2020-winter-recognizing-a-person-in-crisis

Recognizing and Responding to a Person in Crisis

When working in the mental health field, it is not uncommon to interact with an individual in a crisis state.  For those who do not work in the mental health field, it is also likely at some point, you may come across someone in your personal life who is struggling to cope with the stressors […]

When working in the mental health field, it is not uncommon to interact with an individual in a crisis state.  For those who do not work in the mental health field, it is also likely at some point, you may come across someone in your personal life who is struggling to cope with the stressors of everyday life.  When these stressors become unmanageable, a person could go into a crisis state.  So, what is a crisis state?  A crisis state is defined as a temporary state of disorganization, characterized by an individual’s inability to cope with internal or external stressors using common methods of problem-solving.  There are 3 stages of the cycle to achieve a crisis state: the emotional trigger, the escalation, and the crisis state.  A person begins the crisis cycle by first being exposed to an emotional trigger.  The death of a loved one, a divorce, or losing one’s job are all some common examples of emotional triggers that we see in everyday life that may be very difficult for someone to cope with.  When an individual is unable to cope with these emotional triggers, the situation begins to escalate.

Some common reasons an emotional trigger can escalate into a crisis are because the individual may not understand “why” the trigger is happening to them; they may misperceive a situation, have not yet developed healthy coping skills, or are easily overwhelmed.  What does this escalation stage look like in terms of a person’s behavior?  They may become loud or threatening, refuse to cooperate, defiant, aggressive, withdrawn/run away, and talk about self-harm or suicide.  There are not only behavioral signs that a person is in the escalation stage of a crisis cycle but also physical warning signs as well.  These physical changes may include dilated pupils and direct stares, clenched fists and muscle constriction, flushed and angry appearance, invasion of other’s personal space, and rapid, deep breathing.  These are all warning signs that an individual is entering a crisis state and will need either intervention or professional support.  Once the trigger has occurred, and the emotional response escalates to the inability to manage that trigger effectively, the crisis state is realized.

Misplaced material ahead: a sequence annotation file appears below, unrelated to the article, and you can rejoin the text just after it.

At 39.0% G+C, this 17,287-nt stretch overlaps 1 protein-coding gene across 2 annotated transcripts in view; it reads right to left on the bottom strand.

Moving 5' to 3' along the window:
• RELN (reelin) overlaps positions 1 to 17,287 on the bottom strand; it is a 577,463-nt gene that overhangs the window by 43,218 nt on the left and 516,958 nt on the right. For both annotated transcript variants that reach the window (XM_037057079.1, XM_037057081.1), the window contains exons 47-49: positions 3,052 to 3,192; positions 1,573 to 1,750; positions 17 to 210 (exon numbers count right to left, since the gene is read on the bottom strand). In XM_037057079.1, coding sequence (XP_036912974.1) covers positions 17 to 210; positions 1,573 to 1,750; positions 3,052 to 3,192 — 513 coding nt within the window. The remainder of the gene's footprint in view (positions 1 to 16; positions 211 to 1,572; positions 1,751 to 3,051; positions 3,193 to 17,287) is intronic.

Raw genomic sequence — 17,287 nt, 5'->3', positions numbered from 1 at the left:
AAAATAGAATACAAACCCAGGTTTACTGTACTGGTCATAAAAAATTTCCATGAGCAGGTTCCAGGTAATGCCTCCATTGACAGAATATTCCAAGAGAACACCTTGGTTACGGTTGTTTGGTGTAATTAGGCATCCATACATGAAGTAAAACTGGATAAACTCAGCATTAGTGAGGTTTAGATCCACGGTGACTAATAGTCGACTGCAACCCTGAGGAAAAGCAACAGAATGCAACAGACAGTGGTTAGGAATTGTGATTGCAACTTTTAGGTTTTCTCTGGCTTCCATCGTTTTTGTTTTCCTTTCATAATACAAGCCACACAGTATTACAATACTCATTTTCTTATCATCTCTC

How do we respond to a person who is now in a crisis state? 

There are both physical and behavioral ways that we can respond to a person in crisis in the hopes to deescalate the situation.  In terms of your physical response, first, begin by using a calm and soothing voice.  Manage your volume not further to escalate the situation.  Use a relaxed and open body posture to appear non-threatening. Maintain soft gestures and facial expressions.  Finally, keep a safe distance from the person to not endanger yourself.  Behaviorally, we want to attempt to verbally deescalate the individual to prevent any physical harm to them or anyone else present.  Use empathy statements to validate the feelings of the individual.  Reflect on the emotion that you hear.  Use encouraging and soothing words.  Don’t lead with the rules or consequences of the individual’s behavior.  Also, do not use critical language or express your own negative emotions.

In summary, whether you are a professional in the mental health field or just a normal person in everyday life, you will most likely encounter a person in a crisis state at some point.  The number one priority is to maintain the safety of everyone involved, including the individual in crisis.  If you find yourself in such a situation and the above suggestions are not useful in deescalating the individual please, reach out to the authorities or dial 911.  We always want everyone to remain safe in a crisis situation.

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